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Investor Highlight: The Shark Tank Effect

Investor Highlight: The Shark Tank Effect
October 5, 2021

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Welcome to the Shark Tank Fan Club edition of the Daily Stack, where we’ll be discussing the Sharks who are really Angels, the successes and failures, and the show's effect on American innovation.

Showtime
The show debuted in September of 2009 amidst the Great Recession -- aka, the subprime mortgage crisis. Employment had fallen 6.2% and roughly 3.8 million Americans lost their homes. As we’ve seen repeated in the pandemic-related recession, innovation rises during these times. In 2009, more than 550,000 new businesses were started as people were laid off and business-as-usual all but dried up. Enter Shark Tank, a reality television show in which families and friends became co-founders and brought their ideas to a panel of “sharks,” business savvy straight-shooters with the personalities and mental-math skills to deny or supply funding to individuals hoping to turn a dream into a fully-fledged business.

The Sharks
The beauty of the show, beyond its never-ending supply of quirky and ingenious business ideas, is in the chemistry, infighting, and personalities of its sharks. There was Laurie Greiner, the QVC Queen and inventor; Mark Cuban, billionaire entrepreneur and Dallas Mavericks owner; Mr. Wonderful, the ironic nickname for sharp-tongued businessman and author of the series “The Cold Hard Truth”; Barbara Corcoran of real estate empire the Corcoran Group; Robert Herjavec of cybersecurity fame & fortune; and Daymond John, the Founder of American apparel brand FUBU.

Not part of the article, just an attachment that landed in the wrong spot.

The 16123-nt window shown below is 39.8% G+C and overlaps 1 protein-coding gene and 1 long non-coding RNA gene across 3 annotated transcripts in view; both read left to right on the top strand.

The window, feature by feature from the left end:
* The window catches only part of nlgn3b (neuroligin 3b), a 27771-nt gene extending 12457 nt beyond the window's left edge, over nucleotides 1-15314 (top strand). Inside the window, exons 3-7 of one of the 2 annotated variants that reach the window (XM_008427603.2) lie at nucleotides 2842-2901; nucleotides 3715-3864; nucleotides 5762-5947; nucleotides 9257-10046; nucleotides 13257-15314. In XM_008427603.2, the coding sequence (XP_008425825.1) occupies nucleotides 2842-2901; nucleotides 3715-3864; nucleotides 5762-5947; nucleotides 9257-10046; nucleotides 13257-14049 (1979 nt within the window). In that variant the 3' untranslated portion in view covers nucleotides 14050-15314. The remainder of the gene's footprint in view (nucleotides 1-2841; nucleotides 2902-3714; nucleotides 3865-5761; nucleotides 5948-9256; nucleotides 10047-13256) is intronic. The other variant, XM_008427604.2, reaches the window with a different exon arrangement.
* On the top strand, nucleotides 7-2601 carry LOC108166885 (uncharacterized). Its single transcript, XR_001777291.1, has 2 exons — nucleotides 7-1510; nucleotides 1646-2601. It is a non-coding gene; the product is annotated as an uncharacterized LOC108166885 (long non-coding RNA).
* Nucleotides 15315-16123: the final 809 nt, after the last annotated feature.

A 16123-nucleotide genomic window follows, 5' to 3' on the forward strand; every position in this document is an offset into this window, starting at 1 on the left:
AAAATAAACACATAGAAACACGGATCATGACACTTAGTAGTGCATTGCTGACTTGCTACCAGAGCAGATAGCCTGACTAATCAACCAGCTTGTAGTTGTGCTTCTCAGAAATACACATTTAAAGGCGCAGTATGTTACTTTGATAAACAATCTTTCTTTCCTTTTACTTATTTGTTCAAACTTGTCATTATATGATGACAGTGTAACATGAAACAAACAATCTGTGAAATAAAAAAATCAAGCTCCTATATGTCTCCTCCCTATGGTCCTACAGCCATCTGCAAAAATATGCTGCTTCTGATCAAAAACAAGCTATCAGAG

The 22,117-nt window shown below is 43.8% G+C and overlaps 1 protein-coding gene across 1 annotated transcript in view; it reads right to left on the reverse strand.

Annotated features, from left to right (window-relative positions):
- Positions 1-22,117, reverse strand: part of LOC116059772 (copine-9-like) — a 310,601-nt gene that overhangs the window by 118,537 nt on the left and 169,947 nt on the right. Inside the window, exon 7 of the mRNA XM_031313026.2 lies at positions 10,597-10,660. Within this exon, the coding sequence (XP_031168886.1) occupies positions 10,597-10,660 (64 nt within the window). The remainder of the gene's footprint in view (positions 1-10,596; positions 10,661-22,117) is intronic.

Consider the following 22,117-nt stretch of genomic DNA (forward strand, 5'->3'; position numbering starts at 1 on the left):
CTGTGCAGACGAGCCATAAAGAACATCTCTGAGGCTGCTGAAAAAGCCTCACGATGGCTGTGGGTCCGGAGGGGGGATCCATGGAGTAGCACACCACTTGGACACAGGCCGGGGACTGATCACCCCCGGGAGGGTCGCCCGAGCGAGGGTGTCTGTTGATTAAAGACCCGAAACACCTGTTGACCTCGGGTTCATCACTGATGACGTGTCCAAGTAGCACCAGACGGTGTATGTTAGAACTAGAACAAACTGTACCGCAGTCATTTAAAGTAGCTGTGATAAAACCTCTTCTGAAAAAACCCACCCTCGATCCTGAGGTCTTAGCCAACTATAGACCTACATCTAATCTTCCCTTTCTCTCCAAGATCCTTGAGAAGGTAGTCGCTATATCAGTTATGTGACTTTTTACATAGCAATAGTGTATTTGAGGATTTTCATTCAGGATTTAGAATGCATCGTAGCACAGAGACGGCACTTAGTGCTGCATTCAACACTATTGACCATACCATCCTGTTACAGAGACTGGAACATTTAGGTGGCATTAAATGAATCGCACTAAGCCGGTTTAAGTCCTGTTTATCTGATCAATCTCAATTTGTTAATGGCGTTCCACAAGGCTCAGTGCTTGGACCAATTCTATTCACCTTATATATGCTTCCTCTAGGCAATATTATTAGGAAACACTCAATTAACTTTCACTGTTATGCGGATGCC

The appeal of the show vacillated between feel-good stories of triumph in the face of adversity and dream-crushing reality checks. These are people who’ve had the light-bulb moments we’ve all had, turning their “there’s got to be a better way” frustrations into products and viable businesses. It’s refreshing in that rarely is a founder a Harvard MBA grad or son of a world-renowned business person, but rather stay-at-home moms, father-son duos, and former lemonade-stand operating teenagers.

The Shark Tank Effect
The sharks are always wary of entrepreneurs looking for free press over making a deal. Here are a few instances of mega-success for everyone involved.

Scrub Daddy is a durable smiley-faced sponge that picked up a $200K investment for a 20% stake by Laurie Grenier in 2012. It has been the show’s most popular product to date reaching 25MM sponges sold in 2019.

Bombas is the sock company on a mission to “bee better” (hence the bee logo) with a buy-one, give-one model. It made a $200K deal with Daymond John for a 17.5% equity in 2014. The company is now reportedly worth more than $1BN. Earlier this year, it expanded into men & women’s underwear contributing to the D2C movement chipping away at larger lingerie brands' market share.

Squatty Potty wants you to “join the bowel movement” with the company's #2 bathroom accessory. Laurie Grenier invested $350K for a 10% stake in the mother-son duo’s idea. The television spot earned the company $1MM in sales within 24 hours.

What happens after the handshakes can sometimes get awkward. Failures include The Body Jac, a piece of exercise equipment (or torture device) that was Barbara Corcoran’s worst investment in show history. Show-No Towels was the stuff of QVC dreams, but the company ended its business relations with fellow-inventor turned investor Laurie Grenier under apparently bitter circumstances.

The show maintains a high viewership heading into its 13th season. But many warn the Shark Tank Effect has led many wannabe entrepreneurs into deals with angel investors that don’t pass muster. Then again, it’s all in the name: don’t get into the shark tank if you don’t wanna get bit.

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[NY Times]
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236,428 Companies | 103 Funding Activities | 96 M&A Deals

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